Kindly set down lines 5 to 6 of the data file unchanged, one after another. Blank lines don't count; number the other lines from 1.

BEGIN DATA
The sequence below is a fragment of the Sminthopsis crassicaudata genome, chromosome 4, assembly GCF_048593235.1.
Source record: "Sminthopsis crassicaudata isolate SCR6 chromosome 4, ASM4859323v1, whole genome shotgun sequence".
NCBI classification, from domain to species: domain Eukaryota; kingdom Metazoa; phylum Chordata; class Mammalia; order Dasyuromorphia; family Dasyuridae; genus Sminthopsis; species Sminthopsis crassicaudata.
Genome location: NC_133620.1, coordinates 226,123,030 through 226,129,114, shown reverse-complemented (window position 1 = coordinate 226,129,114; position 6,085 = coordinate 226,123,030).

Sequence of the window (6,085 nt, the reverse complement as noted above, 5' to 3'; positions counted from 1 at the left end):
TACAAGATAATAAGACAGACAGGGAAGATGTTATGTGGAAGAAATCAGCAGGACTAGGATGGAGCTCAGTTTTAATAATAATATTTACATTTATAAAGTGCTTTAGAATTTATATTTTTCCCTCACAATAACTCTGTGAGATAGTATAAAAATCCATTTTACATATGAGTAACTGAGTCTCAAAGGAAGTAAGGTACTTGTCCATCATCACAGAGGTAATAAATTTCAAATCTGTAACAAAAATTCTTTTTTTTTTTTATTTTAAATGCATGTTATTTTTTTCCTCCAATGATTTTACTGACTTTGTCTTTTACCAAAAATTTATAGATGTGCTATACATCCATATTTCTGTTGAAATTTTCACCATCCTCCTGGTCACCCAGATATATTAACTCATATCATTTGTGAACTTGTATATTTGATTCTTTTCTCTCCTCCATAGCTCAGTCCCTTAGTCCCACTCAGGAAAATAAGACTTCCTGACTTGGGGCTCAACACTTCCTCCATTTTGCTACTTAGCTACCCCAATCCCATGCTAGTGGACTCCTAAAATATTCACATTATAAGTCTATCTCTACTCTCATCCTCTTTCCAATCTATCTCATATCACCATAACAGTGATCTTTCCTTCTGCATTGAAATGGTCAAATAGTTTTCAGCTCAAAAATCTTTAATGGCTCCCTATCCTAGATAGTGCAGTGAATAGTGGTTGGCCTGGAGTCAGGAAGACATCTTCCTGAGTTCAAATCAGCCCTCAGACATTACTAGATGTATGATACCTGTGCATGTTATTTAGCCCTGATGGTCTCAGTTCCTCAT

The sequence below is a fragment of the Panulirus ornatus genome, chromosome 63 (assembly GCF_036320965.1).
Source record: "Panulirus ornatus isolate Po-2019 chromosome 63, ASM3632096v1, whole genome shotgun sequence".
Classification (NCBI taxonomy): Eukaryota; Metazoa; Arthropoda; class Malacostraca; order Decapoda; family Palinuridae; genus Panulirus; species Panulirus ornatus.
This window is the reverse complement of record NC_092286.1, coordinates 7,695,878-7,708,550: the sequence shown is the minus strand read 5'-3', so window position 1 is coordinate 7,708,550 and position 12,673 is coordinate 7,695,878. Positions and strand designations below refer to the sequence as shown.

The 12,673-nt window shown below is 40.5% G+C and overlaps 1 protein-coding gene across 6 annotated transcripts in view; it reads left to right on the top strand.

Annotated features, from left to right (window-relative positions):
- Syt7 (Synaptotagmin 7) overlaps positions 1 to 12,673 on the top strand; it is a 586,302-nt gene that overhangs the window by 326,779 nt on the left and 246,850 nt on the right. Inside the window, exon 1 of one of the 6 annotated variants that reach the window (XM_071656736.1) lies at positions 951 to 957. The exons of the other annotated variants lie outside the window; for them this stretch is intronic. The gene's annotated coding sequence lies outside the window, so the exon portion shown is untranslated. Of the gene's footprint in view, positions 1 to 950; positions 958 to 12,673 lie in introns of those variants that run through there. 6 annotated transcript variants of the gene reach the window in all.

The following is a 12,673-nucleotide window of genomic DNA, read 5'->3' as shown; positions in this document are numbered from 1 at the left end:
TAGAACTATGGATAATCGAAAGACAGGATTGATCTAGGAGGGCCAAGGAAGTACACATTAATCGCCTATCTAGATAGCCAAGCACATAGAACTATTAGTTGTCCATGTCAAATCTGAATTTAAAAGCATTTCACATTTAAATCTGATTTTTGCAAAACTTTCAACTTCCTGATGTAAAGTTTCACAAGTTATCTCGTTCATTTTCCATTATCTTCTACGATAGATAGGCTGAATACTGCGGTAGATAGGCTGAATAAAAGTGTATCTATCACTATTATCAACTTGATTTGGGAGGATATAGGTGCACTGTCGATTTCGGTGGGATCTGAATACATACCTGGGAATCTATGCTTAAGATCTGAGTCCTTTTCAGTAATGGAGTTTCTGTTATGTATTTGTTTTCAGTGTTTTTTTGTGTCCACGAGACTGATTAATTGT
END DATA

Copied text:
Sequence of the window (6,085 nt, the reverse complement as noted above, 5' to 3'; positions counted from 1 at the left end):
TACAAGATAATAAGACAGACAGGGAAGATGTTATGTGGAAGAAATCAGCAGGACTAGGATGGAGCTCAGTTTTAATAATAATATTTACATTTATAAAGTGCTTTAGAATTTATATTTTTCCCTCACAATAACTCTGTGAGATAGTATAAAAATCCATTTTACATATGAGTAACTGAGTCTCAAAGGAAGTAAGGTACTTGTCCATCATCACAGAGGTAATAAATTTCAAATCTGTAACAAAAATTCTTTTTTTTTTTTATTTTAAATGCATGTTATTTTTTTCCTCCAATGATTTTACTGACTTTGTCTTTTACCAAAAATTTATAGATGTGCTATACATCCATATTTCTGTTGAAATTTTCACCATCCTCCTGGTCACCCAGATATATTAACTCATATCATTTGTGAACTTGTATATTTGATTCTTTTCTCTCCTCCATAGCTCAGTCCCTTAGTCCCACTCAGGAAAATAAGACTTCCTGACTTGGGGCTCAACACTTCCTCCATTTTGCTACTTAGCTACCCCAATCCCATGCTAGTGGACTCCTAAAATATTCACATTATAAGTCTATCTCTACTCTCATCCTCTTTCCAATCTATCTCATATCACCATAACAGTGATCTTTCCTTCTGCATTGAAATGGTCAAATAGTTTTCAGCTCAAAAATCTTTAATGGCTCCCTATCCTAGATAGTGCAGTGAATAGTGGTTGGCCTGGAGTCAGGAAGACATCTTCCTGAGTTCAAATCAGCCCTCAGACATTACTAGATGTATGATACCTGTGCATGTTATTTAGCCCTGATGGTCTCAGTTCCTCAT